given, just as being alive makes us victims
of too many events, aftermaths, detox talk
downs, two, three, four in the morning
piss calls, and other anxiety attacks. President
Clinton did not have sex with that   
woman (a pause for breath, a cheer for chutzpa!) Monica Saywhatsky.
I do believe he believed himself. He is a lawyer
after all and, as we know, the legally trained mind can make 
ultra-fine distinctions out of the most blatant bullshit—
“Is a blow job sex? Nah, I don’t think so.” —it can’t help itself.   
“The Devil made me do it,” a sit-com character used to say on TV.
O Satan, thou prince of deceivers, who made you “do it?”

 Henry Rollins Band - Liar

Sunday, November 3, 2013

Caught in the Middle

Gefangen - Caught 23,5 x 29,5 cm


What about those Renaissance popes,
God bless ‘em, Borgias and Medici, and Julius 2,
the “warrior” pope, tormentor of Buonarroti,
leading his armies into the field? Think of mistresses,
catamites, long stretches of picturesque corruption.
So along came the last Pope with his grim looking
worried entourage of dark suits in sunglasses
with things in their ears, and even if
the Bishop of Rome is
unable to put an infantry division in the field
anymore, is more administrator than despot,
preserver of arcane ritual and curator of exquisite artifacts,
he’s still powerful enough to stop traffic
on a dime: whole boulevards swept clean of common
commuters, even side streets, making room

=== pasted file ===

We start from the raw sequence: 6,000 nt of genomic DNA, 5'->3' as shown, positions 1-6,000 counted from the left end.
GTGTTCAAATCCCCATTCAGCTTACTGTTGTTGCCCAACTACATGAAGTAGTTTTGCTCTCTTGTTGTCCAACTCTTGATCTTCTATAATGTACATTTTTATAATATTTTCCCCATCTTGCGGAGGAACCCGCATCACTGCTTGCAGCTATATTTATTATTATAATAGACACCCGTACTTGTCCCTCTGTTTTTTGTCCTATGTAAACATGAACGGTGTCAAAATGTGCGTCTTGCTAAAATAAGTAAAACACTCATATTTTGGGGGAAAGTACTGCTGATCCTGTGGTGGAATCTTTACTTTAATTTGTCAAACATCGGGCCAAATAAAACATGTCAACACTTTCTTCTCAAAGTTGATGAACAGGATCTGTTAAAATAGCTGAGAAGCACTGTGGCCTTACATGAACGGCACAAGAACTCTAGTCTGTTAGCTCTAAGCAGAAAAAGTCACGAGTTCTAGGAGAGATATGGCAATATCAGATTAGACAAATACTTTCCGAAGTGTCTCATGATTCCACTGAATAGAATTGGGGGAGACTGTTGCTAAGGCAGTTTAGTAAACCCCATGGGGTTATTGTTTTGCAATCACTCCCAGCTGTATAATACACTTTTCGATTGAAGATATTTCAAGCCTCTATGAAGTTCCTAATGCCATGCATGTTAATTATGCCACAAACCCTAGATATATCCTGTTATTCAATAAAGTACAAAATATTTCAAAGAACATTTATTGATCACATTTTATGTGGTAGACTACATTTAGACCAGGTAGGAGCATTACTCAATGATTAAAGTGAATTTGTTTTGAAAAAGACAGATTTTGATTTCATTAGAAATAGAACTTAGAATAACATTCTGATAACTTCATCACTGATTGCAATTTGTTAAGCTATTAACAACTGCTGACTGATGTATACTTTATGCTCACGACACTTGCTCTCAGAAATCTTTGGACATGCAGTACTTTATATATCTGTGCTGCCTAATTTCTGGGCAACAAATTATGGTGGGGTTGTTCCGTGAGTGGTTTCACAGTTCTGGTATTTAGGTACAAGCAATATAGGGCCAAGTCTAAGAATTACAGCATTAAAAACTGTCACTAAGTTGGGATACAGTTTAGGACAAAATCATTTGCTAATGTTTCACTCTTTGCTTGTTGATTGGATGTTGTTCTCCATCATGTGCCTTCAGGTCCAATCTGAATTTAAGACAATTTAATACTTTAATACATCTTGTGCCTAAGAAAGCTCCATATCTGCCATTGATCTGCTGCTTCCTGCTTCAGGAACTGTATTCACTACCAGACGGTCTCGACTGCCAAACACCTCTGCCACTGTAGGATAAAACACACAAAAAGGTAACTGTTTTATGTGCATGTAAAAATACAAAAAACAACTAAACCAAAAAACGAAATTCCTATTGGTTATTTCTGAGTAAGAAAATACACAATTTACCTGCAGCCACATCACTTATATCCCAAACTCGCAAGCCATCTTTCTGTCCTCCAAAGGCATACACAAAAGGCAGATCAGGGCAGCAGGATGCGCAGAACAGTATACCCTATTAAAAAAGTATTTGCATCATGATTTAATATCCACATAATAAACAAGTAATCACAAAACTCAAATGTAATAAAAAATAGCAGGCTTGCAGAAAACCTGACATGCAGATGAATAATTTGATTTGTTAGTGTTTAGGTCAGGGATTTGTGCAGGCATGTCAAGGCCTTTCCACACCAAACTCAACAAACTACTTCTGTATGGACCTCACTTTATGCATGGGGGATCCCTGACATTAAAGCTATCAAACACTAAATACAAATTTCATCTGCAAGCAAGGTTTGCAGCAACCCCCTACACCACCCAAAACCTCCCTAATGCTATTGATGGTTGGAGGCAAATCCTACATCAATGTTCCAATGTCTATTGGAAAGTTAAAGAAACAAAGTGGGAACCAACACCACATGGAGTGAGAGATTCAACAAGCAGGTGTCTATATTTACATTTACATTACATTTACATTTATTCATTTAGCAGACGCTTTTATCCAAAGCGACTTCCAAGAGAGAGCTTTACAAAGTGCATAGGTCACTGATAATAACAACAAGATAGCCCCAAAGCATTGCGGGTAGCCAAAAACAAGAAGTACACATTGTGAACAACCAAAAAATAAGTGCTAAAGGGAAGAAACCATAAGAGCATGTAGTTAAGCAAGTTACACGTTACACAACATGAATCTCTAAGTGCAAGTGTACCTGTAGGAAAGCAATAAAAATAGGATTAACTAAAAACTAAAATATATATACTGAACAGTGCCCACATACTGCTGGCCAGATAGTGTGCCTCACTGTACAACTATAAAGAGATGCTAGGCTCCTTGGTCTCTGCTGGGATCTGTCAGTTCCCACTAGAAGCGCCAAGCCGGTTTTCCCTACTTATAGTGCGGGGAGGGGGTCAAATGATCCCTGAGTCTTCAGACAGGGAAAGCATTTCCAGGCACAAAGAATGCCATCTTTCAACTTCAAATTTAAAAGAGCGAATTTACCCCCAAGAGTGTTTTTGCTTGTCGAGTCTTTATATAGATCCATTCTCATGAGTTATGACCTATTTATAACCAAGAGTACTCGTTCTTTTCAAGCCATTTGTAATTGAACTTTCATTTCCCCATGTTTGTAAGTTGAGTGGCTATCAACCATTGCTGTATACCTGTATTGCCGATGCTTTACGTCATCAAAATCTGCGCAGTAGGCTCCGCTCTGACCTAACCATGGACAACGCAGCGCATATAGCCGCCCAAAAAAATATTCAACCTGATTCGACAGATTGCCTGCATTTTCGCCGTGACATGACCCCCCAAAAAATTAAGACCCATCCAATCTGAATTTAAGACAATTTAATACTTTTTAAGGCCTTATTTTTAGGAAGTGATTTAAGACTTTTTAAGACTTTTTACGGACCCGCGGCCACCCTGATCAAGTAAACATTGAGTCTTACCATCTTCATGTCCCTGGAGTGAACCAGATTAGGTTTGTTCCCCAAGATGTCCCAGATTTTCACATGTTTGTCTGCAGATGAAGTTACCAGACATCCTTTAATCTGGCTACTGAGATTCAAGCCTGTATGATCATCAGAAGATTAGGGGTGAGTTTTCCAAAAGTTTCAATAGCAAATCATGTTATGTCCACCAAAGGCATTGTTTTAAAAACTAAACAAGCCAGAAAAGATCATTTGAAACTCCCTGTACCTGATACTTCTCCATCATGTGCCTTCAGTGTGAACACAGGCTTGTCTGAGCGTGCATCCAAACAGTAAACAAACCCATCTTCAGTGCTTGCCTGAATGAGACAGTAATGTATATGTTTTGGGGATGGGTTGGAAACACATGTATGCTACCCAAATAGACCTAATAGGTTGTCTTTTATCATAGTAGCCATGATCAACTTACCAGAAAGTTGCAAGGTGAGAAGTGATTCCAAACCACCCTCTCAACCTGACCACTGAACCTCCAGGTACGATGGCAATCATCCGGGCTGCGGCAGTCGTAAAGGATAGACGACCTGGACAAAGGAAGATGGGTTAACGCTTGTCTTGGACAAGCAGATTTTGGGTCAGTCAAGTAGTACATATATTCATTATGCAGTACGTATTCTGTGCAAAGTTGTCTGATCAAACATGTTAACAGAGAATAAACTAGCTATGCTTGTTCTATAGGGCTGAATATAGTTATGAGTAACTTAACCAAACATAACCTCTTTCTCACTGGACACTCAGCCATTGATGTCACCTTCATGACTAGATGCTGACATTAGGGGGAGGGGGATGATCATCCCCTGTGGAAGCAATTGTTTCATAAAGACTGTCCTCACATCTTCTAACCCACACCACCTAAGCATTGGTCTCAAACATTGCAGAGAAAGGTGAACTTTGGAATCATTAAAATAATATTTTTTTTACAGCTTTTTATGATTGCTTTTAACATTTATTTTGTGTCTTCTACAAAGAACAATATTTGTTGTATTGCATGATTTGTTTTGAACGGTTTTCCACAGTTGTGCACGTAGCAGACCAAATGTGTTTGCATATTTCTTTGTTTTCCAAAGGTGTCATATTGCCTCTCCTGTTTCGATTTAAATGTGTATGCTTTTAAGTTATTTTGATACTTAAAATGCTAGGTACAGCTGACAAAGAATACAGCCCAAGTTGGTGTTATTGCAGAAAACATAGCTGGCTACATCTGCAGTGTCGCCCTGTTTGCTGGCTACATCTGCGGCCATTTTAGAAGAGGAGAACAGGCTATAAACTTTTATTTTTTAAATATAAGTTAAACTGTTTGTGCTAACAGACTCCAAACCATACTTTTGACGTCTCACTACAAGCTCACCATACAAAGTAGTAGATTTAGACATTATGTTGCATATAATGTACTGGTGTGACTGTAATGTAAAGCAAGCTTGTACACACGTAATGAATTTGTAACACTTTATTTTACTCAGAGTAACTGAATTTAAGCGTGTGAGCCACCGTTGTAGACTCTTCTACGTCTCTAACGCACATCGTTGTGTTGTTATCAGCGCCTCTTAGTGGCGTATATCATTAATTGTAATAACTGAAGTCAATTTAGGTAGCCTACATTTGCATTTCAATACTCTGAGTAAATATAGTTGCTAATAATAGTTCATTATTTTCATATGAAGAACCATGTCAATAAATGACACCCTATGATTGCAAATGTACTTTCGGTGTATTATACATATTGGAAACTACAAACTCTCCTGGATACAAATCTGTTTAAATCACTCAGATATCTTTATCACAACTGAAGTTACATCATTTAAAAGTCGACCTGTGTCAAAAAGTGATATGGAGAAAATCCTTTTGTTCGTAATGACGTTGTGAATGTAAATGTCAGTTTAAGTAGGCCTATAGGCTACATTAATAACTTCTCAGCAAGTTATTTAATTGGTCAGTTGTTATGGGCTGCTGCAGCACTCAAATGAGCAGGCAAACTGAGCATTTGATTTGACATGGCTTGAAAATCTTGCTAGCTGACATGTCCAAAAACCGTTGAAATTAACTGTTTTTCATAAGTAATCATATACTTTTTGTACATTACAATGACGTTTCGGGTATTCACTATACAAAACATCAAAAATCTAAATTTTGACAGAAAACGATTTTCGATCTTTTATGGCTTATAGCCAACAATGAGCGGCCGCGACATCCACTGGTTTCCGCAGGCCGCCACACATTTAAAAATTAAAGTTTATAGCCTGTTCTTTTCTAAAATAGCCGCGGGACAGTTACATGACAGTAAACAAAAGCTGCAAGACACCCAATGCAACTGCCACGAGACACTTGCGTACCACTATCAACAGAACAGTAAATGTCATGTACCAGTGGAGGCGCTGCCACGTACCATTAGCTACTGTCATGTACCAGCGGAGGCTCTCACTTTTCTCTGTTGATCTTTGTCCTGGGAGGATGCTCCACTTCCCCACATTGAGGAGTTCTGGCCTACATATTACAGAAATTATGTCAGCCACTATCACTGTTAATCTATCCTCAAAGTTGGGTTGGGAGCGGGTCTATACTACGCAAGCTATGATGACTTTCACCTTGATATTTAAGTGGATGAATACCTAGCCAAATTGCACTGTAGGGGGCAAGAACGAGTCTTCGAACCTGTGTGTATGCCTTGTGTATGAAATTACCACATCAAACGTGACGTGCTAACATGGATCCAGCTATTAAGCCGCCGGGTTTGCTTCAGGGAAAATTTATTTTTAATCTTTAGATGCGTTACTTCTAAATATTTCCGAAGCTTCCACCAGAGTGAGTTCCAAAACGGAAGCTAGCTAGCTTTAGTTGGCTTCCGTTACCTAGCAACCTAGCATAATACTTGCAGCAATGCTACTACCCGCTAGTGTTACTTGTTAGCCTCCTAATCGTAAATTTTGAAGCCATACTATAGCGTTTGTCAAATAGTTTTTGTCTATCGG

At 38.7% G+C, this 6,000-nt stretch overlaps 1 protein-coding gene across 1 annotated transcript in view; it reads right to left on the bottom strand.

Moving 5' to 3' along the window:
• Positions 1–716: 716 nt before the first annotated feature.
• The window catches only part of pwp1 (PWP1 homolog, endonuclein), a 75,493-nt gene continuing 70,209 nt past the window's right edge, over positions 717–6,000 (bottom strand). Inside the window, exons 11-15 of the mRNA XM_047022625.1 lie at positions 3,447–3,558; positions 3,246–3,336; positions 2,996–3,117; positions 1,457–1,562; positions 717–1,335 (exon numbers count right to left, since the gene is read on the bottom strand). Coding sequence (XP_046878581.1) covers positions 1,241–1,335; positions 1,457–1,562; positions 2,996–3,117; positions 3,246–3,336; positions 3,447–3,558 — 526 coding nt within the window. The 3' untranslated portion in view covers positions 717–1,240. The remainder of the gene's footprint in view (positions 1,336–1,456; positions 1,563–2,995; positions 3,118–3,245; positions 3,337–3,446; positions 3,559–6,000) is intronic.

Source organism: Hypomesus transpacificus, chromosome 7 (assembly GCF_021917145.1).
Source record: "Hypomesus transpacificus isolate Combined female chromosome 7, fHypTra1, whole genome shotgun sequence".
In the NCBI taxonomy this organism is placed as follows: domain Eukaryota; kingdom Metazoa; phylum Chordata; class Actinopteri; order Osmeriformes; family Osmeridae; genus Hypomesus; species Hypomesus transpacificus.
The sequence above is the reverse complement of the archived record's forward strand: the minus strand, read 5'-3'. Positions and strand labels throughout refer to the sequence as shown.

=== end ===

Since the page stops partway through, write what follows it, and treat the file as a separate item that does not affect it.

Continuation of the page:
for the Main Attraction’s motorcade
and outlying security detachments. Product managers blitzed on
caffeine had to walk to work in their expensive not meant to be
walked so far in shoes while sleek papal courtiers 
sweet talked the press and ate prime rib for lunch, every-
one, even elected officials and their
fresh haircuts—the mayor’s
“do” was especially well-wrought, with more bounce per ounce
than a new tennis ball—at least mimed the bent knee.
Yes, we are attentive when the Vicar of Christ speaks,
respectful even, for a while anyway, some of us
at least half-amazed, if politely mute about it,
that someone so important could seem so,
well, insignificant. But then sacred and secular are a little fuzzy
in my poor confused head: batmobile I can still cope with,
though I must confess—forgive me, father, etc.
   and a thousand “Hail Marys” to you too, dude—that  
popemobile goes way beyond my grasp of what’s holy in the moly.

REM - Loosing my Religion